AU - Ieta, Keisuke

AU - Yoshikawa, Yasuji

AU - Sasaki, Atsushi

AU - Ishii, Hideshi

AU - Alonso, Miguel A.

AU - Mori, Masaki

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N2 - Background: We have identified a novel function of MAL (T-cell differentiation-related gene) as a candidate suppressor gene in esophageal cancer. As the role of MAL expression in esophageal carcinogenesis is as yet undetermined, MAL expression in a rat multi-step carcinogenic model and in precancerous lesions of the human esophagus was investigated. Microarray analysis between MAL-transfectant and control cells was also carried out to clarify how MAL confers its anti-tumor effects. Materials and Methods: (1) In the rat model, MAL expression levels in laser microdissected normal esophageal epithelium, dysplastic tissues and carcinoma tissues were examined by reverse transcription (RT)-PCR. (2) Immunostaining with MAL antibody was performed in 10 dysplastic lesions adjacent to cancer in six cases of esophageal cancer. (3) We established a MAL transfectant using a Tet-off vector in esophageal cancer cells and performed microarray analysis under MAL-positive and MAL-negative conditions. Results: (1) In the rat model, MAL mRNA expression was observed only in the normal samples. (2) MAL expression was observed distinctively in differentiated or keratinized normal tissues and was not observed in either dysplastic lesions or carcinoma tissue. (3) Up-regulated genes in MAL-positive cells included keratin 18 (transfectant/control = 2.94) and keratin 10 (t/c = 2.82). Conclusion: MAL expression was lost in dysplastic lesions of the rat carcinoma model as well as the human esophagus. The up-regulated keratins revealed by microarray analysis and the strong staining of the differentiated normal tissues in immunohistochemical study support the role of MAL as a regulator of differentiation in esophageal epithelium.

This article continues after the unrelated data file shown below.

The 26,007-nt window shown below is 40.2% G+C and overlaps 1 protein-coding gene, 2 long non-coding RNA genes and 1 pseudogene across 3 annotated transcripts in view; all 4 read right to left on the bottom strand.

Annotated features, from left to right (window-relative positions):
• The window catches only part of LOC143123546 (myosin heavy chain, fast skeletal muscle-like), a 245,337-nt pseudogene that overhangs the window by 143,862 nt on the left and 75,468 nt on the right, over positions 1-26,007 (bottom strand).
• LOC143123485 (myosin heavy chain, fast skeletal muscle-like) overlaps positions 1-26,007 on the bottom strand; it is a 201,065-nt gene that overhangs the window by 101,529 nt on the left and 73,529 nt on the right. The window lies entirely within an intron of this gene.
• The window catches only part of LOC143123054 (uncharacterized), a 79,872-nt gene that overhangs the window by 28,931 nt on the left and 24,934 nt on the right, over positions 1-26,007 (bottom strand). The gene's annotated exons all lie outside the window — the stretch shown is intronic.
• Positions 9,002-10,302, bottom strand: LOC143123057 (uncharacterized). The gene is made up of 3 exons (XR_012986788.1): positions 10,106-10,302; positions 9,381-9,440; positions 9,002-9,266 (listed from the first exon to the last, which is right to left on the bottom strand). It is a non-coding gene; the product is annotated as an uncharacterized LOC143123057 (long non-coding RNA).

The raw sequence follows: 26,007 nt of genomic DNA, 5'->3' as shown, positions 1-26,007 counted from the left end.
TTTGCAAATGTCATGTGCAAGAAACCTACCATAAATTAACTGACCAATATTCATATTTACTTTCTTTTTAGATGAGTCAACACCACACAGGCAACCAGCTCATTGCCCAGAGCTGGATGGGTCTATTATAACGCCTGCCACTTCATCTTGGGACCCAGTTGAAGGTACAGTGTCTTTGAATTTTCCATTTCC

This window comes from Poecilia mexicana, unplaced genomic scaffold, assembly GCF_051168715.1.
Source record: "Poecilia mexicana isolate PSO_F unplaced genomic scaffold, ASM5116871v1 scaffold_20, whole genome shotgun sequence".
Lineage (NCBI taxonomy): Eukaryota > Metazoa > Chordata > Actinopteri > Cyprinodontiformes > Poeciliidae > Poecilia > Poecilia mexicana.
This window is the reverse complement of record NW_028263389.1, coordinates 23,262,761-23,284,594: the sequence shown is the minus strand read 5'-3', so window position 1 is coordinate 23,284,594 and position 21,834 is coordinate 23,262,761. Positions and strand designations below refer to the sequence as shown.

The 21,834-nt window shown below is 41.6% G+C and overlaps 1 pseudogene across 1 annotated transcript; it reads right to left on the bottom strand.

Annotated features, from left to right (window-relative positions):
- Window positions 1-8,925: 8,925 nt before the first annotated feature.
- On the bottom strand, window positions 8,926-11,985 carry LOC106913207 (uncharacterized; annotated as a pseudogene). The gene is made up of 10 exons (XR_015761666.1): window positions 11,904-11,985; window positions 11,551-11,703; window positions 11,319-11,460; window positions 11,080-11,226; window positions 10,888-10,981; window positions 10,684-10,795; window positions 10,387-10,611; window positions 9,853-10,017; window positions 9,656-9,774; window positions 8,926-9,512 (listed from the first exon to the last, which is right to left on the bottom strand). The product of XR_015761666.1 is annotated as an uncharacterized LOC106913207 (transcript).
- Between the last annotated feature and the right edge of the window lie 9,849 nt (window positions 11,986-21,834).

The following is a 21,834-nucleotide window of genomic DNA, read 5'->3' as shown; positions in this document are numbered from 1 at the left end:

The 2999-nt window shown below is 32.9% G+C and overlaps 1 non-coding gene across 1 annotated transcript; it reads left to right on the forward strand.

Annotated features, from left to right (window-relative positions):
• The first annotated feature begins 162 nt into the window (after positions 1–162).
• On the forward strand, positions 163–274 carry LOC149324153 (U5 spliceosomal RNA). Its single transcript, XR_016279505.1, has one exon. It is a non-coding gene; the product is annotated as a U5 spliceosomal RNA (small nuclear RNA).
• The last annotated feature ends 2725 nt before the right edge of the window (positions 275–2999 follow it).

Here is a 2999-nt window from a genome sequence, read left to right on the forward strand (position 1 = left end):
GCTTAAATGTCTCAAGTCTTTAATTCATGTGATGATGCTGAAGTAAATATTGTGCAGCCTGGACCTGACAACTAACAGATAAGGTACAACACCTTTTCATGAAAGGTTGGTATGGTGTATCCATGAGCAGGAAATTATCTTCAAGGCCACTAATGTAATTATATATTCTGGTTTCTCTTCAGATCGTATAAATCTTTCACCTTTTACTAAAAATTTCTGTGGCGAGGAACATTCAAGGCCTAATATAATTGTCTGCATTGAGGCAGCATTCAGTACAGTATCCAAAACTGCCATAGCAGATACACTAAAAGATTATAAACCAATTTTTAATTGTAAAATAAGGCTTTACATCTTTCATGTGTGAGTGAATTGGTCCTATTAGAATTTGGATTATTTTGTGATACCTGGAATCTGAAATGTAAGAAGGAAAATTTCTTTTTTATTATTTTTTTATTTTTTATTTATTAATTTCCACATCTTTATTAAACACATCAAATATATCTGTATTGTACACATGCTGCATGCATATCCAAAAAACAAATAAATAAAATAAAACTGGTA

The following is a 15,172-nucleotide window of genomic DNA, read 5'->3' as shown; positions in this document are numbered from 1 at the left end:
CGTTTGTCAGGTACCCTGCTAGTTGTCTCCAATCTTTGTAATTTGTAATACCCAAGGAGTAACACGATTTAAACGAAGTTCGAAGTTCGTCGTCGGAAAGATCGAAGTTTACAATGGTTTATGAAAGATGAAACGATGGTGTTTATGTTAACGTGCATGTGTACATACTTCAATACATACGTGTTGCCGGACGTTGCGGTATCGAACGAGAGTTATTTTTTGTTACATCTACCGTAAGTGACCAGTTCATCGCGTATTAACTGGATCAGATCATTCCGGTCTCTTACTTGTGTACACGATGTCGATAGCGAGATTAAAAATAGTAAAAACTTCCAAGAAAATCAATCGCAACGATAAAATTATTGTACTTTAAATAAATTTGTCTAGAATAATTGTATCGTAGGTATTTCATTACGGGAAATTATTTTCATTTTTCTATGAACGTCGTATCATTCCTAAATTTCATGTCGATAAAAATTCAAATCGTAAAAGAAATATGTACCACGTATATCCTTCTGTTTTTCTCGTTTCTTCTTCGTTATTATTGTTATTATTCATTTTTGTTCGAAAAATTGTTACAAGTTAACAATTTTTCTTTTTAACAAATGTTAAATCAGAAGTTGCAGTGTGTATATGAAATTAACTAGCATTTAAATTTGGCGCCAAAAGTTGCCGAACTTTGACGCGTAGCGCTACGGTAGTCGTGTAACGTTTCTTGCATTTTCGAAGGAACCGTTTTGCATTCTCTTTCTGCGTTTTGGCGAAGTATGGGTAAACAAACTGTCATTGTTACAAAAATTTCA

AB - Background: We have identified a novel function of MAL (T-cell differentiation-related gene) as a candidate suppressor gene in esophageal cancer. As the role of MAL expression in esophageal carcinogenesis is as yet undetermined, MAL expression in a rat multi-step carcinogenic model and in precancerous lesions of the human esophagus was investigated. Microarray analysis between MAL-transfectant and control cells was also carried out to clarify how MAL confers its anti-tumor effects. Materials and Methods: (1) In the rat model, MAL expression levels in laser microdissected normal esophageal epithelium, dysplastic tissues and carcinoma tissues were examined by reverse transcription (RT)-PCR. (2) Immunostaining with MAL antibody was performed in 10 dysplastic lesions adjacent to cancer in six cases of esophageal cancer. (3) We established a MAL transfectant using a Tet-off vector in esophageal cancer cells and performed microarray analysis under MAL-positive and MAL-negative conditions. Results: (1) In the rat model, MAL mRNA expression was observed only in the normal samples. (2) MAL expression was observed distinctively in differentiated or keratinized normal tissues and was not observed in either dysplastic lesions or carcinoma tissue. (3) Up-regulated genes in MAL-positive cells included keratin 18 (transfectant/control = 2.94) and keratin 10 (t/c = 2.82). Conclusion: MAL expression was lost in dysplastic lesions of the rat carcinoma model as well as the human esophagus. The up-regulated keratins revealed by microarray analysis and the strong staining of the differentiated normal tissues in immunohistochemical study support the role of MAL as a regulator of differentiation in esophageal epithelium.